was found to play an important role in macrophage-tropic HTV-1 infection as a fusion 
cofactor (Deng et al., 1996, Dragic et al., 1996, Alkhatib et al., 1996). 

Human CCR6 (Zaballos et al., 1996, Liao, et al., 1997a), CCR7 (Schweickart et 
al., 1994), and CCR8 (Zaballos et al., 1996, Napolitano et al., 1996, Samson et al., 
1996b) were isolated via RT-PCR and initially reported as orphan receptors. LARC 
(liver and activation-regulated chemokine)/MIP-3a/Exodus-l was found to be the ligand 
of CCR6 (Baba et al., 1997, Power et al., 1997, Greaves et al., 1997, Liao et al., 1997b). 
This receptor is expressed in spleen, lymph node, gut, pancreas and peripheral blood 
lymphocytes, monocytes/macrophages. Two CC chemokine peptides, MIP-3p7CKb- 
1 1/ELC (EBI1 -ligand chemokine) and SLC (secondary lymphoid-tissue chemokine), can 
specifically bind to CCR7 expressing cells and stimulate a transient increase of the 
intracellular Ca 2+ level (Yoshida et al., 1997, Willimann et al., 1998). A number of 
lymphoid organs such as tonsil, spleen, and lymph node constitutively express CCR7. 
This receptor was also found in several B- and T-cell lines but not in the myeloid cell 
lines. Northern blot analysis was carried out on different tissue samples to determine the 
expression of CCR8. CCR8 mRNA was detectable in spleen, lymph nodes and very 
weakly in appendix and lymphocytes. To date, 1-309 is the only ligand found to be able 
to interact with CCR8 expressing cells and stimulate Ca 2+ mobilization (Roos et al., 1 997, 
Goyaetal., 1998). 



12 

Choe et al. (1998) have presented data demonstrating that human CCR9 can serve 
as a coreceptor for HTV- 1 and SIV entry. However, they did not present in detail how this 
receptor was cloned and its amino acid sequence, neither did they discuss the tissue 
distribution pattern of this receptor. Human CCR10 was identified by screening a human 
lung cDNA library with a "P labeled probe containing known EST (Expressed Sequence 
Tag) #149079 sequence (Bonini et al., 1997). The resulting cDNA contains a coding 
region of l,152bp for a 384-amino-acid protein. Its amino acid sequence is around 30% 
identical to the other CC chemokine receptors. MCP-1, MCP-3, MCP-4 and RANTES 
can bind to CCR10 expressing COS-7 cells in nanomolar concentration level. However, 
binding of MCP-3 to the receptor did not stimulate a transient increase of the intracellular 
Ca + levels. Thus, the real ligand(s) for CCR10 remains to be determined.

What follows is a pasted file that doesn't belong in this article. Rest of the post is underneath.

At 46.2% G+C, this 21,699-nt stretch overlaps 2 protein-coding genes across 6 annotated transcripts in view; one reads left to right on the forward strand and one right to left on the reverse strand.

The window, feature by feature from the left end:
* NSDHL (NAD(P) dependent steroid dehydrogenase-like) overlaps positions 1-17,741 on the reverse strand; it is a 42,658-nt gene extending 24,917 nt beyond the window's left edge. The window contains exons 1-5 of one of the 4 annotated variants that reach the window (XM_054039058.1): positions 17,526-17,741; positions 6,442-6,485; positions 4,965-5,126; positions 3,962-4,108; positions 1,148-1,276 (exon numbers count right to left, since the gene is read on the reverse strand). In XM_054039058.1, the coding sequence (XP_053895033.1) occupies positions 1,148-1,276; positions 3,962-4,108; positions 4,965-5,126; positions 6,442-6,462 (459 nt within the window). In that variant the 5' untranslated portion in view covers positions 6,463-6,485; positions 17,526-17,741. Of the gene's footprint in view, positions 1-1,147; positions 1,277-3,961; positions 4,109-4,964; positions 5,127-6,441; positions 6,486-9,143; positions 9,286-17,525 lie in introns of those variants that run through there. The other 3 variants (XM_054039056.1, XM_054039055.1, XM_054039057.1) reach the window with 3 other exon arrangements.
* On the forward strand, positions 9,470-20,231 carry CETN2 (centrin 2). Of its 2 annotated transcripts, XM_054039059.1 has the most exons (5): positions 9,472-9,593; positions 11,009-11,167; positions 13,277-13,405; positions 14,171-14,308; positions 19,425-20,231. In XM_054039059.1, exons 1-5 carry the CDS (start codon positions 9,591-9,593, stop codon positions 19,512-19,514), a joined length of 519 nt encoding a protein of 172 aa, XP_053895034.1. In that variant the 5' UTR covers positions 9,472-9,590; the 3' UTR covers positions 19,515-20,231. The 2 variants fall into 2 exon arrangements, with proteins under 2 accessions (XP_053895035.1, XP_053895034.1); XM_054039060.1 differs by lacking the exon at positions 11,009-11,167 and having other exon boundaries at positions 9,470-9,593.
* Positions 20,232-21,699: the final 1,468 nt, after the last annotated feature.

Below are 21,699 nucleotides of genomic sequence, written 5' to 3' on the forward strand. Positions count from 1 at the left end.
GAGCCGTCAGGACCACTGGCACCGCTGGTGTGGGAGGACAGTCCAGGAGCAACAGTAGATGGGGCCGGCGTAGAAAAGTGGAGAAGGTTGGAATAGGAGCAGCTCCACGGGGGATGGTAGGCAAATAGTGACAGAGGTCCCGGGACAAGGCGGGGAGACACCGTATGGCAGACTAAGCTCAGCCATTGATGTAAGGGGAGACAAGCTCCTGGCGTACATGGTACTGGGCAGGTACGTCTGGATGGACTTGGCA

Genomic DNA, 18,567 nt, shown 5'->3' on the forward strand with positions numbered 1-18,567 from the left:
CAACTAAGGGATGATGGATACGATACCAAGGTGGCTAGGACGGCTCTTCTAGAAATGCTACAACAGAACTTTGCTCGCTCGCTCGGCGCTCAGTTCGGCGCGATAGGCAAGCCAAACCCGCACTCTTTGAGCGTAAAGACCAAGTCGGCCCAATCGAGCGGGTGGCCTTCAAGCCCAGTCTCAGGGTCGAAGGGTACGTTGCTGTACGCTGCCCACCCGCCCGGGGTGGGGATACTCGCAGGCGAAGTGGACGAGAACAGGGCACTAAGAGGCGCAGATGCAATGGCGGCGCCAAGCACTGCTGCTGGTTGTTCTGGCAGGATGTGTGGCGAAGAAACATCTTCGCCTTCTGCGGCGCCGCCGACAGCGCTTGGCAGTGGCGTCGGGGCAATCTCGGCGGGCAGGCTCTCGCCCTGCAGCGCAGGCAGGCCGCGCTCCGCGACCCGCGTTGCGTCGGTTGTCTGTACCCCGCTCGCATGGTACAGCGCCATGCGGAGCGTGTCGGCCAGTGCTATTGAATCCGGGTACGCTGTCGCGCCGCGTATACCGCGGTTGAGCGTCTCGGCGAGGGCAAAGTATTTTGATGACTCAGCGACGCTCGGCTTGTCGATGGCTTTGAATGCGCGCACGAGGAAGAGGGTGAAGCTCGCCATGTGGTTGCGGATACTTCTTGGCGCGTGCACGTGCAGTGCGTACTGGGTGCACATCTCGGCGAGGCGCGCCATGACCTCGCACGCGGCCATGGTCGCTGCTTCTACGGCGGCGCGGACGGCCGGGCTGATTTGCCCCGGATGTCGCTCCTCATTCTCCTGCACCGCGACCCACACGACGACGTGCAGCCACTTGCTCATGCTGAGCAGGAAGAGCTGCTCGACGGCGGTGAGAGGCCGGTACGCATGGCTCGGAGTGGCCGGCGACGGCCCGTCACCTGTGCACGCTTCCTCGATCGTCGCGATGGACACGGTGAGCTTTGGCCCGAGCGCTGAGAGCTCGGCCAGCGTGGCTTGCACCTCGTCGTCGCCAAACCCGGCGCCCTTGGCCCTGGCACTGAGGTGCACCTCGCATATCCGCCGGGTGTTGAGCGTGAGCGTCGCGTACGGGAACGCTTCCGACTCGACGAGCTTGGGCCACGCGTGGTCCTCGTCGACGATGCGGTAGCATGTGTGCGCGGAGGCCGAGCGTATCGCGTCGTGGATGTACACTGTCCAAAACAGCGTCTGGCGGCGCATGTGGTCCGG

Cloning of CX3CRLXCR1 

The receptor for fractalkine, designated as CX3CR1, was identified recently (Imai 
et al., 1997b). Previously, it was considered to be an orphan receptor (Harrison et al., 
1994, Raport et al., 1995, Combadiere et al., 1995c). It was found in many lymphoid cell 
lines and is broadly expressed in a variety of tissues including many discrete regions of 
the brain. 

Most recently, the receptor for lymphotactin, designated as XCR1 , has been 
identified by Yoshida et al. (1998). It is expressed in placenta and weakly in spleen and 
thymus among various human tissues. Lymphotactin binds to XCR1 and triggers an 
intracellular Ca" + increase and stimulates chemotaxis of XCR1 expressing cells. The 
functional target of lymphotactin remains to be determined because of the controversial 
results between two groups (Kelner et al., 1994, Yoshida et al., 1998). 



13 

Finally, there is an interesting chemokine receptor termed Duffy antigen receptor 
for chemokines (DARC) which interacts with most of the CC and CXC chemokines but 
does not signal (Chaudhuri et al., 1993, Horuk et al., 1993). This gene encodes a 338- 
amino-acid protein that also contains seven hydrophobic transmembrane regions 
conserved in all G-protein coupled receptors. Its function is likely to serve as reservoir of 
chemokines in the body. 

The murine and rat orthologs of many of these human chemokine receptors have 
also been identified (Bozic et al., 1994, Cerretti et al., 1993, Harada et al., 1994, Heinrich 
and Brano, 1995, Lee et al., 1995, Dunstan et al., 1996, Nagasawa et al., 1996, Heesen et 
al., 1996, Gao and Murphy, 1996, Hoogeworf et al., 1996, Post et al., 1995, Boring et al., 
1996, Kurihara and Brano, 1996, Gao and Murphy, 1995, Meyer et al., 1996, Schweickart 
et al., 1994, Zingoni et al., 1998), (Table 1). These murine and rat orthologs will be useful 
in studying the expression, regulation and functional role of chemokines and chemokine 
receptors in vivo under physiological and pathological conditions using a number of 
murine or rat animal models of human diseases. 

Signal Transduction Properties of Chemokine Receptors 

Chemokines act on their receptors to stimulate a number of signal transduction 
pathways to elicit their functions. Almost all receptors stimulate a transient intracellular 
calcium increase upon activation. In most cases, except for MCP-2, this response can be 
abolished by pertussis toxin pretreatment (Baggiolini et al., 1997, Sozzani et al., 1994) 
suggesting a Gi protein involvement in their signal transduction pathways. 
Complementation experiments in cotransfected COS-7 cells indicated that CXCR1 and 



14 

CXCR2 can couple to many G-protein subtypes including Gi2, Gi3, G14, G15, and G16 
(Wu et al., 1993). Kuang et al. also examined the selective G protein coupling by CC 
chemokine receptors in cotransfected COS-7 cells (1995). Their data revealed that while 
both CCR1 and CCR2a couple to G14, only CCR2a couples to G16. Neither CCR1, 
CCR2a nor CCR2b couple to Gq/1 1. A similar study using both COS-7 and HEK-293 
cell lines suggests that receptor-G-protein interactions are highly cell type specific (Arai 
and Charo, 1996). The G^y subunits of Gi proteins have been shown to activate specific 
isoforms of PLCP (Wu et al., 1993, Kuang et al. 1995) and mediate chemotaxis (Neptune